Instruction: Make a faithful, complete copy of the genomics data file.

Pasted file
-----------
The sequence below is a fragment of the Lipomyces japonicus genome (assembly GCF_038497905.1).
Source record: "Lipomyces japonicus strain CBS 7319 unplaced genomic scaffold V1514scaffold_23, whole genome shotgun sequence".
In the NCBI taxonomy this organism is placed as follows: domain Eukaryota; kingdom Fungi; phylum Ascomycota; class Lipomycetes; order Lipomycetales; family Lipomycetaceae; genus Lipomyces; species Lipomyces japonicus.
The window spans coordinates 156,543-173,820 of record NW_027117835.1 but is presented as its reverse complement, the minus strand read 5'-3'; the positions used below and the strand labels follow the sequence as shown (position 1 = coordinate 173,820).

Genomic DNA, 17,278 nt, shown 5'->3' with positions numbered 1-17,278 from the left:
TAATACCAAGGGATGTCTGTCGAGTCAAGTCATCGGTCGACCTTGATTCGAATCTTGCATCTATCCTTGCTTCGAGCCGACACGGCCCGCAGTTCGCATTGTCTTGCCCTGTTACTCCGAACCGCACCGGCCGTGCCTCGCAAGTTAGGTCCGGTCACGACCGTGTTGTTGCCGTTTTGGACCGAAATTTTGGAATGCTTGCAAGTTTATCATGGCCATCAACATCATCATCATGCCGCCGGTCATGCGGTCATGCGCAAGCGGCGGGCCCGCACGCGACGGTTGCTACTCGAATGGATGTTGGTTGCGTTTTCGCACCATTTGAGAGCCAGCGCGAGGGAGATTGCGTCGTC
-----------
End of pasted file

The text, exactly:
The sequence below is a fragment of the Lipomyces japonicus genome (assembly GCF_038497905.1).
Source record: "Lipomyces japonicus strain CBS 7319 unplaced genomic scaffold V1514scaffold_23, whole genome shotgun sequence".
In the NCBI taxonomy this organism is placed as follows: domain Eukaryota; kingdom Fungi; phylum Ascomycota; class Lipomycetes; order Lipomycetales; family Lipomycetaceae; genus Lipomyces; species Lipomyces japonicus.
The window spans coordinates 156,543-173,820 of record NW_027117835.1 but is presented as its reverse complement, the minus strand read 5'-3'; the positions used below and the strand labels follow the sequence as shown (position 1 = coordinate 173,820).

Genomic DNA, 17,278 nt, shown 5'->3' with positions numbered 1-17,278 from the left:
TAATACCAAGGGATGTCTGTCGAGTCAAGTCATCGGTCGACCTTGATTCGAATCTTGCATCTATCCTTGCTTCGAGCCGACACGGCCCGCAGTTCGCATTGTCTTGCCCTGTTACTCCGAACCGCACCGGCCGTGCCTCGCAAGTTAGGTCCGGTCACGACCGTGTTGTTGCCGTTTTGGACCGAAATTTTGGAATGCTTGCAAGTTTATCATGGCCATCAACATCATCATCATGCCGCCGGTCATGCGGTCATGCGCAAGCGGCGGGCCCGCACGCGACGGTTGCTACTCGAATGGATGTTGGTTGCGTTTTCGCACCATTTGAGAGCCAGCGCGAGGGAGATTGCGTCGTC